Improving system cooling has been a basic part of improving system performance since overclocking began. To squeeze more performance out of computer components users found ways to run them faster than specified. When they hit walls that prevented going even faster they found ways to better cool the components. The better cooling allowed for running the system even faster until another wall was encountered.

The quest for better cooling has been very creative, with solutions as simple as added fans, progressing to larger fans and heatsinks, peltier (thermoelectric cooling), water cooling, and finally the king of cooling - phase change. There are also the truly "benchmark only" cooling solutions like liquid nitrogen cooling. This is certainly not usable in a normal computing environment, but it is a favorite with competitive benchmarkers - who seem to live for the top of the ORB or the highest benchmark scores. This type of cooling is mainly built by the benchmarker and exists for that fleeting benchmark record that will be broken tomorrow by another benchmarker.

As cooling complexity goes up, so does the associated cost. At the extreme end you will find some top phase change units selling for $2,000 or more. You have to be a very serious overclocker or benchmarking enthusiast to invest that kind of money in cooling. Fortunately, you can achieve significant improvements in system cooling and overclocking for a lot less money. The sophistication of cheaper air and water cooling solutions has improved in recent years, and there have also been genuine efforts by the cooling industry to deliver better cooling performance at a lower price point.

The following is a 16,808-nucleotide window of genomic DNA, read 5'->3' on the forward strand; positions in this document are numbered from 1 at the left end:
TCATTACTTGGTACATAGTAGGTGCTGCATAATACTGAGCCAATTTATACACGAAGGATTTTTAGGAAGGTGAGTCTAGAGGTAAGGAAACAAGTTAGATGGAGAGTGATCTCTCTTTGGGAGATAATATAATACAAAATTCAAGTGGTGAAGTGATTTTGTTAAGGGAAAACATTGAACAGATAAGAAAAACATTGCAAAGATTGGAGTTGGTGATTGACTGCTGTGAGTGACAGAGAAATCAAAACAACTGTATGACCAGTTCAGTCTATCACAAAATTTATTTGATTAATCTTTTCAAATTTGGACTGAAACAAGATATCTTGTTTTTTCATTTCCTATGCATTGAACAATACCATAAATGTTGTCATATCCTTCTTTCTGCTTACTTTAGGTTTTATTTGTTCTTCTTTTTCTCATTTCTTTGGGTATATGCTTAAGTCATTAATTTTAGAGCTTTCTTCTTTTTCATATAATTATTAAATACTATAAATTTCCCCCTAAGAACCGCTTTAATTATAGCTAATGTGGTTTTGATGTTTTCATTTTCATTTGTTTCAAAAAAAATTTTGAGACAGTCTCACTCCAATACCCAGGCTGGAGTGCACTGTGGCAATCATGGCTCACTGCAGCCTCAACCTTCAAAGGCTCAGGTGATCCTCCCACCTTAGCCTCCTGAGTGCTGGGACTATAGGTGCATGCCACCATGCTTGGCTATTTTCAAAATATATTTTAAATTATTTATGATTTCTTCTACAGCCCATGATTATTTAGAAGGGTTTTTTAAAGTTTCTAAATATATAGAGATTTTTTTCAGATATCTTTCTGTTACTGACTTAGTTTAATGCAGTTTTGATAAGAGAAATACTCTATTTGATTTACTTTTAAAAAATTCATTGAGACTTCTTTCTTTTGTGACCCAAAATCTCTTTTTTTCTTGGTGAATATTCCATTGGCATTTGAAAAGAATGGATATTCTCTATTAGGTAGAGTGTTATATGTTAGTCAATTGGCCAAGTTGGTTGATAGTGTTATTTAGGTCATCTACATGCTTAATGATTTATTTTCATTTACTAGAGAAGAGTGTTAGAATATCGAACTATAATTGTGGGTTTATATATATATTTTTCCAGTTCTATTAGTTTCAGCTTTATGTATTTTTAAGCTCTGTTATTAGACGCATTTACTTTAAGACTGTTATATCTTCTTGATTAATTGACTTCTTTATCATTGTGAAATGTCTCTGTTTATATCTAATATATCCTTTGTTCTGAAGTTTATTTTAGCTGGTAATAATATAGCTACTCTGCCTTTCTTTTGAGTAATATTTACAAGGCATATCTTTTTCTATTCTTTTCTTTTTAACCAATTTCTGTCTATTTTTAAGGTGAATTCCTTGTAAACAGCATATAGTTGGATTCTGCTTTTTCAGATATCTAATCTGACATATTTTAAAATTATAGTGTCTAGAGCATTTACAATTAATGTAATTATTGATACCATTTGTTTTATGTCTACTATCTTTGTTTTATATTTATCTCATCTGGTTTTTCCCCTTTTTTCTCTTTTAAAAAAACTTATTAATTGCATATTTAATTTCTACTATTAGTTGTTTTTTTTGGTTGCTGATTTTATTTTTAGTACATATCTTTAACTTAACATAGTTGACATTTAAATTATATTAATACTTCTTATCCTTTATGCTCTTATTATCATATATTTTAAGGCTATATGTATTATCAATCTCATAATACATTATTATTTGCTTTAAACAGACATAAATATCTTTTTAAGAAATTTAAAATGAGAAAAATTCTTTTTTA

The Tuniq Tower 120 is one example of this. As imposing as the multi-finned, heat-piped Tuniq looks it is worth keeping in mind that the total cost of the Tuniq kit is only about $50. The question we will try to answer in this review is whether the Tuniq is effective at improving CPU cooling? If so, does the improved cooling allow higher overclocks than a stock cooling solution? Finally, the impact on system noise will be measured.

Does Cooling Matter With Core 2 and AM2?
Comments Locked


View All Comments

  • kilkennycat - Monday, January 15, 2007 - link

    The Tuniq Tower 120 weighs 798grams WITHOUT the fan. Both AMD and intel spec ~ 450g maximum and the first-class coolers in this class, the radial design such as the Zalman 9500 and the very similar new Asus radial design endeavor to minimize the weight while maximizing the cooling. The 9500 is ~ 475 grams and the Asus is ~ 610 grams ( both including the fan). Also, the center of gravity of this cooler is much higher off the motherboard than either of the coolers mentioned, especially when the fan is installed. The only way such a cooler can be used safely if the PC is to be transported anywhere after installation... eg to a LAN party or even moving between rooms... is to extend the mounting points of the cooler directly to the PC case, so that the case becomes the prime resistance against any physical strains on the cooler. Otherwise, torsion on the motherboard in the event of any shock to the cooler parallel to the plane of the motherboard is likely to compromise the integrity of the motherboard any one of a number of really nasty ways .... rupture ball-grid array solder joints, rupture circuit-board vias due to layer separation, pop the solder connections of surface mount components, cause hair-line cracks in rigid components such as surface-mount resistors and capacitors. Such failures almost invariably show up as functional intermittents and impossible to track down. I have personally witnessed similar failures caused by poor mechanical designs involving large unsupported components on professional electronic gear when subjected to standard shock tests.